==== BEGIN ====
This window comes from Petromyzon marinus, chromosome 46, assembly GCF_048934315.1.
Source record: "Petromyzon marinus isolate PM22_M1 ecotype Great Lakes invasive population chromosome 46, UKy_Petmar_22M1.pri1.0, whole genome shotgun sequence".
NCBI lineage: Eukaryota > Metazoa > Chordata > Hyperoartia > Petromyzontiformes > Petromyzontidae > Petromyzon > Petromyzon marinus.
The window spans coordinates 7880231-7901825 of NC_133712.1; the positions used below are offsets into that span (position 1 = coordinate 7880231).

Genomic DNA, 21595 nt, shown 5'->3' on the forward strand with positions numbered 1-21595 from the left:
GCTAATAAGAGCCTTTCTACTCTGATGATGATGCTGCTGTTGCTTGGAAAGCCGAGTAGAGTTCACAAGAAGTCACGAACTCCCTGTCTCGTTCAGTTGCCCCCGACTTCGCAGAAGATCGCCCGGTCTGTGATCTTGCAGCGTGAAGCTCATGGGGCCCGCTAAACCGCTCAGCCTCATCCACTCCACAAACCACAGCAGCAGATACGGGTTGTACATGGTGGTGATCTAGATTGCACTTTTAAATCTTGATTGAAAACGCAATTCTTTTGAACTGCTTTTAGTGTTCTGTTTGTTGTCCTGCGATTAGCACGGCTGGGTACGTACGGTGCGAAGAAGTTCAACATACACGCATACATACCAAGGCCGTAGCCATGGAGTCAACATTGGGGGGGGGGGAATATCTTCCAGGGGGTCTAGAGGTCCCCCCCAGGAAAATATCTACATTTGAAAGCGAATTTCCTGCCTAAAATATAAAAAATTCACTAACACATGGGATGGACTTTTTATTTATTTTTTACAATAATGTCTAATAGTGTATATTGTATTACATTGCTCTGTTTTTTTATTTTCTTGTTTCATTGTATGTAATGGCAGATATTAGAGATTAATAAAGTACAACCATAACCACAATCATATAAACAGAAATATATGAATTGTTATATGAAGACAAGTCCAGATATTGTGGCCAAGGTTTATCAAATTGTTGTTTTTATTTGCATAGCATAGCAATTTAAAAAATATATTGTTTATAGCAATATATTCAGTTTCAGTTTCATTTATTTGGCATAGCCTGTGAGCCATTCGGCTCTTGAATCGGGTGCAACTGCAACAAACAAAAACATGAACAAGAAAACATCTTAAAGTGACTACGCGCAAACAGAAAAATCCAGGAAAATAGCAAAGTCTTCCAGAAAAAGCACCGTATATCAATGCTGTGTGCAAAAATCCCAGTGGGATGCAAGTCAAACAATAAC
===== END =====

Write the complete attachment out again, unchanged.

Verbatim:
This window comes from Petromyzon marinus, chromosome 46, assembly GCF_048934315.1.
Source record: "Petromyzon marinus isolate PM22_M1 ecotype Great Lakes invasive population chromosome 46, UKy_Petmar_22M1.pri1.0, whole genome shotgun sequence".
NCBI lineage: Eukaryota > Metazoa > Chordata > Hyperoartia > Petromyzontiformes > Petromyzontidae > Petromyzon > Petromyzon marinus.
The window spans coordinates 7880231-7901825 of NC_133712.1; the positions used below are offsets into that span (position 1 = coordinate 7880231).

Genomic DNA, 21595 nt, shown 5'->3' on the forward strand with positions numbered 1-21595 from the left:
GCTAATAAGAGCCTTTCTACTCTGATGATGATGCTGCTGTTGCTTGGAAAGCCGAGTAGAGTTCACAAGAAGTCACGAACTCCCTGTCTCGTTCAGTTGCCCCCGACTTCGCAGAAGATCGCCCGGTCTGTGATCTTGCAGCGTGAAGCTCATGGGGCCCGCTAAACCGCTCAGCCTCATCCACTCCACAAACCACAGCAGCAGATACGGGTTGTACATGGTGGTGATCTAGATTGCACTTTTAAATCTTGATTGAAAACGCAATTCTTTTGAACTGCTTTTAGTGTTCTGTTTGTTGTCCTGCGATTAGCACGGCTGGGTACGTACGGTGCGAAGAAGTTCAACATACACGCATACATACCAAGGCCGTAGCCATGGAGTCAACATTGGGGGGGGGGGAATATCTTCCAGGGGGTCTAGAGGTCCCCCCCAGGAAAATATCTACATTTGAAAGCGAATTTCCTGCCTAAAATATAAAAAATTCACTAACACATGGGATGGACTTTTTATTTATTTTTTACAATAATGTCTAATAGTGTATATTGTATTACATTGCTCTGTTTTTTTATTTTCTTGTTTCATTGTATGTAATGGCAGATATTAGAGATTAATAAAGTACAACCATAACCACAATCATATAAACAGAAATATATGAATTGTTATATGAAGACAAGTCCAGATATTGTGGCCAAGGTTTATCAAATTGTTGTTTTTATTTGCATAGCATAGCAATTTAAAAAATATATTGTTTATAGCAATATATTCAGTTTCAGTTTCATTTATTTGGCATAGCCTGTGAGCCATTCGGCTCTTGAATCGGGTGCAACTGCAACAAACAAAAACATGAACAAGAAAACATCTTAAAGTGACTACGCGCAAACAGAAAAATCCAGGAAAATAGCAAAGTCTTCCAGAAAAAGCACCGTATATCAATGCTGTGTGCAAAAATCCCAGTGGGATGCAAGTCAAACAATAAC